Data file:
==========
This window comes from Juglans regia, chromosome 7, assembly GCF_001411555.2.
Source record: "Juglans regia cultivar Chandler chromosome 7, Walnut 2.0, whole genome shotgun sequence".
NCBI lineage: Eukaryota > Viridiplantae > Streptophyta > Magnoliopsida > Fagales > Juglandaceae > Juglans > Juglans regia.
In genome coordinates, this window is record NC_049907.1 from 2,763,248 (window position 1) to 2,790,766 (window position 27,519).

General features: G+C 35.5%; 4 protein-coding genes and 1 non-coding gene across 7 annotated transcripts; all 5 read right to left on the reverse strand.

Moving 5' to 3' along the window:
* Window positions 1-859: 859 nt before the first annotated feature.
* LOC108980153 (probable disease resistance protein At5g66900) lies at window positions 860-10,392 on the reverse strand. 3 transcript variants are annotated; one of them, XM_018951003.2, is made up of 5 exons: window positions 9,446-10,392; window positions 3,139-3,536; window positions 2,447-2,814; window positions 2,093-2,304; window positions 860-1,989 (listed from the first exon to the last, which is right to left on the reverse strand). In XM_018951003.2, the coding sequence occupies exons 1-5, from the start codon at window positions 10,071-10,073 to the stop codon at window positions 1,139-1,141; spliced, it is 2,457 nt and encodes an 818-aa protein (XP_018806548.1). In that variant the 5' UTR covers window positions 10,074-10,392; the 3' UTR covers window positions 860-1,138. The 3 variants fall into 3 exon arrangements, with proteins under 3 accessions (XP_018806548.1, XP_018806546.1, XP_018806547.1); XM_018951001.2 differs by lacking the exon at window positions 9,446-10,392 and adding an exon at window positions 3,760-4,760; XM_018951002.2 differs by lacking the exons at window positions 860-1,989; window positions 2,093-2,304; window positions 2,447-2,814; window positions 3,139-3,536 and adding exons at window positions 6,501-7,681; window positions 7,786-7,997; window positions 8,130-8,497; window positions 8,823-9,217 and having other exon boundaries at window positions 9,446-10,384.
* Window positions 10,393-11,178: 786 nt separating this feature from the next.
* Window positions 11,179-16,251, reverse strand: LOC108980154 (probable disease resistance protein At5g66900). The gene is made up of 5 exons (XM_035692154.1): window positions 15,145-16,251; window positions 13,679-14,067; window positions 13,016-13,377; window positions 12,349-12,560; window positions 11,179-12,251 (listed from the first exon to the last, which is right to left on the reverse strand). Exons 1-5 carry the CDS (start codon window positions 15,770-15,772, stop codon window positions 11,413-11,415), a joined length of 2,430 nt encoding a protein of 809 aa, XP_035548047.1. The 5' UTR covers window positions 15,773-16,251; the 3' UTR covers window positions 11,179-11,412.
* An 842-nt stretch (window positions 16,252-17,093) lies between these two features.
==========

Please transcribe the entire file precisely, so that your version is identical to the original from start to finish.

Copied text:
This window comes from Juglans regia, chromosome 7, assembly GCF_001411555.2.
Source record: "Juglans regia cultivar Chandler chromosome 7, Walnut 2.0, whole genome shotgun sequence".
NCBI lineage: Eukaryota > Viridiplantae > Streptophyta > Magnoliopsida > Fagales > Juglandaceae > Juglans > Juglans regia.
In genome coordinates, this window is record NC_049907.1 from 2,763,248 (window position 1) to 2,790,766 (window position 27,519).

General features: G+C 35.5%; 4 protein-coding genes and 1 non-coding gene across 7 annotated transcripts; all 5 read right to left on the reverse strand.

Moving 5' to 3' along the window:
* Window positions 1-859: 859 nt before the first annotated feature.
* LOC108980153 (probable disease resistance protein At5g66900) lies at window positions 860-10,392 on the reverse strand. 3 transcript variants are annotated; one of them, XM_018951003.2, is made up of 5 exons: window positions 9,446-10,392; window positions 3,139-3,536; window positions 2,447-2,814; window positions 2,093-2,304; window positions 860-1,989 (listed from the first exon to the last, which is right to left on the reverse strand). In XM_018951003.2, the coding sequence occupies exons 1-5, from the start codon at window positions 10,071-10,073 to the stop codon at window positions 1,139-1,141; spliced, it is 2,457 nt and encodes an 818-aa protein (XP_018806548.1). In that variant the 5' UTR covers window positions 10,074-10,392; the 3' UTR covers window positions 860-1,138. The 3 variants fall into 3 exon arrangements, with proteins under 3 accessions (XP_018806548.1, XP_018806546.1, XP_018806547.1); XM_018951001.2 differs by lacking the exon at window positions 9,446-10,392 and adding an exon at window positions 3,760-4,760; XM_018951002.2 differs by lacking the exons at window positions 860-1,989; window positions 2,093-2,304; window positions 2,447-2,814; window positions 3,139-3,536 and adding exons at window positions 6,501-7,681; window positions 7,786-7,997; window positions 8,130-8,497; window positions 8,823-9,217 and having other exon boundaries at window positions 9,446-10,384.
* Window positions 10,393-11,178: 786 nt separating this feature from the next.
* Window positions 11,179-16,251, reverse strand: LOC108980154 (probable disease resistance protein At5g66900). The gene is made up of 5 exons (XM_035692154.1): window positions 15,145-16,251; window positions 13,679-14,067; window positions 13,016-13,377; window positions 12,349-12,560; window positions 11,179-12,251 (listed from the first exon to the last, which is right to left on the reverse strand). Exons 1-5 carry the CDS (start codon window positions 15,770-15,772, stop codon window positions 11,413-11,415), a joined length of 2,430 nt encoding a protein of 809 aa, XP_035548047.1. The 5' UTR covers window positions 15,773-16,251; the 3' UTR covers window positions 11,179-11,412.
* An 842-nt stretch (window positions 16,252-17,093) lies between these two features.